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Everything you need to start printing. Includes the Form 2 printer, Resin Tank and Wiper, Build Platform, Finish Kit, PreForm Software, and a 1 L Cartridge of Resin. The Form 2 comes with a one-year warranty.

Form Wash automates the print washing process for consistent, thorough, no-mess cleaning.

Form Cure precisely combines temperature and 405 nm light to post-cure parts for peak performance. Available now for pre-order.

Clear Resin polishes to near optical transparency, making it ideal for working with light or showcasing internal features. Supports print resolutions: 100, 50, and 25 microns.

White Resin captures smooth surfaces and details, making it great for presentation-ready pieces or as a base for painted prints. Supports print resolutions: 100 and 50 microns.

Grey Resin is perfect for general purpose prototyping and design, excellent for capturing small details. Supports print resolutions: 100, 50, and 25 microns.

Black Resin is formulated for models with very small features and intricate details. Supports print resolutions: 100, 50 and 25 microns.

Tough Resin simulates ABS. Less brittle than our Standard resins, this material is great for rugged prototypes and assemblies. Supports print resolutions: 100 and 50 microns.

Durable Resin simulates Polypropylene, ideal for parts that require a ductile plastic that can flex. Requires UV post-cure. Supports print resolutions: 100 and 50 microns.

Flexible Resin simulates an 80A durometer rubber, and makes parts that can bend and compress. Requires UV post-cure. Supports print resolutions: 100 and 50 microns.

High Temp Resin has an HDT of 289 ºC @ 0.45MPa, ideal for static applications that will undergo higher temperatures. Requires UV post-cure. Supports print resolutions: 100, 50, and 25 microns.

Castable Resin burns out cleanly with no ash or residue, capturing your high-resolution prints through investment casting. Requires UV post-cure. Supports print resolutions: 100, 50, and 25 microns.

Dental SG is a Class 1 biocompatible resin (EN-ISO 10993-1:2009/AC:2010, USP Class VI) designed to directly print surgical and pilot drill guides. Requires UV post-cure. Follow Instructions for Use.

Dental Model Resin is a high performance material for crown and bridge models with removable dies. Use with 25 micron print settings for maximum accuracy.

Dental LT Clear Resin is a Class IIa biocompatible resin with high fracture and wear resistance that is ideal for splints, retainers, and other direct-printed orthodontic devices.

The Resin Tank blocks light and is made from shatter-resistant polycarbonate. It comes with a reusable lid and wiper, making it easy to stack tanks and store resin outside of the machine.

Resin Tank LT is suited for long term use and rigorous, high volume printing, with a much longer lifetime, more accurate printer detection, anti-spill geometry, and easier wiper release for streamlined workflows.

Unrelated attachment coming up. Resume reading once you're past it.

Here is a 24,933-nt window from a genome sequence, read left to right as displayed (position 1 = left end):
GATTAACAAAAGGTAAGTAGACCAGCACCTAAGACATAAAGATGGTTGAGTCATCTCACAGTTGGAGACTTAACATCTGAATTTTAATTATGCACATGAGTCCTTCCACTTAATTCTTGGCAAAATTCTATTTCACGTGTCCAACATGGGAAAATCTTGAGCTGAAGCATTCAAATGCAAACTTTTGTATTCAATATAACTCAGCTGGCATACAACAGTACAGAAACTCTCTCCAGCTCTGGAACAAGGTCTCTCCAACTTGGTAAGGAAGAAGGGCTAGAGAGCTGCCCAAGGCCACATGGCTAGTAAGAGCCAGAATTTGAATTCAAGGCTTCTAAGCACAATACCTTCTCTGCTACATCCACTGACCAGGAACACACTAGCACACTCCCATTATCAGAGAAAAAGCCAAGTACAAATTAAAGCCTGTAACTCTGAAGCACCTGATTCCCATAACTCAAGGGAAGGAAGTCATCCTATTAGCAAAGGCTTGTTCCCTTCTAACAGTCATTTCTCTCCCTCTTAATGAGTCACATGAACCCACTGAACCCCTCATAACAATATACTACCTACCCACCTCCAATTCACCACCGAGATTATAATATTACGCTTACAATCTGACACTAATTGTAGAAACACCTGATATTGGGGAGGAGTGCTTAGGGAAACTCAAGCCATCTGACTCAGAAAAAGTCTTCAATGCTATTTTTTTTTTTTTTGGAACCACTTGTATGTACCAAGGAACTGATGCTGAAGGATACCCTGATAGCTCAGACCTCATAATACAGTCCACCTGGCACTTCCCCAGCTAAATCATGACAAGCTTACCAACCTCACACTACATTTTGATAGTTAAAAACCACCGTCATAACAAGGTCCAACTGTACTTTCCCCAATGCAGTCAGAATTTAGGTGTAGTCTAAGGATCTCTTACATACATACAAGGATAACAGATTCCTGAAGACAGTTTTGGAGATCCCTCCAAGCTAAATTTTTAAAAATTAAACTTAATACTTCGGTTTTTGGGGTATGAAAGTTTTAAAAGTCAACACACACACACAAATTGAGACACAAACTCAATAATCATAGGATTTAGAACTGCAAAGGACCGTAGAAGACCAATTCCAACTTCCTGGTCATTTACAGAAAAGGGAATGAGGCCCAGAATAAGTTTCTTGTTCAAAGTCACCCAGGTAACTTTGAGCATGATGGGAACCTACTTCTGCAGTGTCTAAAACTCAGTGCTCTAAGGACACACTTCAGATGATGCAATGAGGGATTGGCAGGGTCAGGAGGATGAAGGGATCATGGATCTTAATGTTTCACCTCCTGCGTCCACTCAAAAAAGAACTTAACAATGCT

A spare Build Platform can speed up your workflow, whether youre changing resins or starting a new print while you remove your part.

The finishing tray and accessories package helps keep your workspace clean and organized while putting the finishing touches on your masterpiece.

Grey Resin 1 L (GPGR04)Clear Resin 1 L (GPCL04)White Resin 1 L (GPWH02)Black Resin 1 L (GPBK02)

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One standard tank lasts for about 2 L of our resin. With a separate tank for each individual resin color, switching materials is as easy as sliding in a new tank.

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The Ultimate Guide to Stereolithography (SLA) 3D Printing

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With Formlabs Pro Service Plan, our award-winning 3D printers now come paired with customized training and priority support. Tailored for professionals, the premier support service is designed to meet the needs of the business and deliver rapid response to critical issues. Let our team of experts help yours.

Learn in the ins and outs of desktop 3D printing with a training session customized to you. Schedule a 30-minute video chat with a Pro Service Engineer, and become an expert in no time.

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Youre our priority in email support. Shoot us an email, and a Pro Service Engineer will respond within half a business day.

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Buy 3D Printers

Here at .uk we keep our eyes peeled for all the latest developments in the fast-moving world of 3D printing. Our selection of UK 3D printers is constantly updated with the very latest models available.

Unless youre planning to download all your 3D print models, youll need 3D printing software, which allows you to deign, refine and print your very own creations.

Getting hold of a 3D printer is only the start of the 3D printing adventure. Next youll need some designs to print. But if you dont want to make your own, what can you do?

The legendary sci-fi author Arthur C Clarke once observed that any sufficiently advanced technology is indistinguishable from magic. With its ability to create useful objects from powdered plastic or ceramics, 3D printing certainly appears magical, but what about the costs?

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There are severalthings to consider when it comes to 3d printing. From which printer to buy, which materials to use and how to design something.